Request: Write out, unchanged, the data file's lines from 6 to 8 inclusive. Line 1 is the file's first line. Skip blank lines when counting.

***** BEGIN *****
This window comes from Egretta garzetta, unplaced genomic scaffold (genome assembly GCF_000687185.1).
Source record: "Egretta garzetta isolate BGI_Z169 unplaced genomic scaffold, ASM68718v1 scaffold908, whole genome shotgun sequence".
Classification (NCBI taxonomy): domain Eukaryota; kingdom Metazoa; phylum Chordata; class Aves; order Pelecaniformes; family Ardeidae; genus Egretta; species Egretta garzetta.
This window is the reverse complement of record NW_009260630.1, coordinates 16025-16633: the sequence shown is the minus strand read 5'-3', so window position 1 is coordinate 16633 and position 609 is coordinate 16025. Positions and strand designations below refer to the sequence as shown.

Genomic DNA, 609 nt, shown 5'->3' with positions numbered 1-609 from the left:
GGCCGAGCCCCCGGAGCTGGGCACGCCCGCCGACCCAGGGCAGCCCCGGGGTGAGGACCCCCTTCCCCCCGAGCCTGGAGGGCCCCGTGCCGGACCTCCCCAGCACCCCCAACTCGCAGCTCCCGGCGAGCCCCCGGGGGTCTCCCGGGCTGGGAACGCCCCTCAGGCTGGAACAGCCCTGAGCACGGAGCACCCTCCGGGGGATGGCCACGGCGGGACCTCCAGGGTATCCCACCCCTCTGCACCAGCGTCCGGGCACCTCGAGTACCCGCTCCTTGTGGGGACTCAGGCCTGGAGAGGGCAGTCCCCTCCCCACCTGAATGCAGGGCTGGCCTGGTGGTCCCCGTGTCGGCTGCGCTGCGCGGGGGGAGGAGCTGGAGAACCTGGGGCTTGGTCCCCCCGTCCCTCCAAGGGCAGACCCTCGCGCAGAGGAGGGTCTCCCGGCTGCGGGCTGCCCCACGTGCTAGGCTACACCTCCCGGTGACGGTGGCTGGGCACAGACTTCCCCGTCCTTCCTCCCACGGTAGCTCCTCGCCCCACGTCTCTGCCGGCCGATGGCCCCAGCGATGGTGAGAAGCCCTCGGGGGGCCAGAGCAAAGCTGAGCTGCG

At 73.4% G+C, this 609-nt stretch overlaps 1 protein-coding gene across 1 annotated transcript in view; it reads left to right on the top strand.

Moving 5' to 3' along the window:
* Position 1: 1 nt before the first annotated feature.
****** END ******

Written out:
GGCCGAGCCCCCGGAGCTGGGCACGCCCGCCGACCCAGGGCAGCCCCGGGGTGAGGACCCCCTTCCCCCCGAGCCTGGAGGGCCCCGTGCCGGACCTCCCCAGCACCCCCAACTCGCAGCTCCCGGCGAGCCCCCGGGGGTCTCCCGGGCTGGGAACGCCCCTCAGGCTGGAACAGCCCTGAGCACGGAGCACCCTCCGGGGGATGGCCACGGCGGGACCTCCAGGGTATCCCACCCCTCTGCACCAGCGTCCGGGCACCTCGAGTACCCGCTCCTTGTGGGGACTCAGGCCTGGAGAGGGCAGTCCCCTCCCCACCTGAATGCAGGGCTGGCCTGGTGGTCCCCGTGTCGGCTGCGCTGCGCGGGGGGAGGAGCTGGAGAACCTGGGGCTTGGTCCCCCCGTCCCTCCAAGGGCAGACCCTCGCGCAGAGGAGGGTCTCCCGGCTGCGGGCTGCCCCACGTGCTAGGCTACACCTCCCGGTGACGGTGGCTGGGCACAGACTTCCCCGTCCTTCCTCCCACGGTAGCTCCTCGCCCCACGTCTCTGCCGGCCGATGGCCCCAGCGATGGTGAGAAGCCCTCGGGGGGCCAGAGCAAAGCTGAGCTGCG

At 73.4% G+C, this 609-nt stretch overlaps 1 protein-coding gene across 1 annotated transcript in view; it reads left to right on the top strand.

Moving 5' to 3' along the window: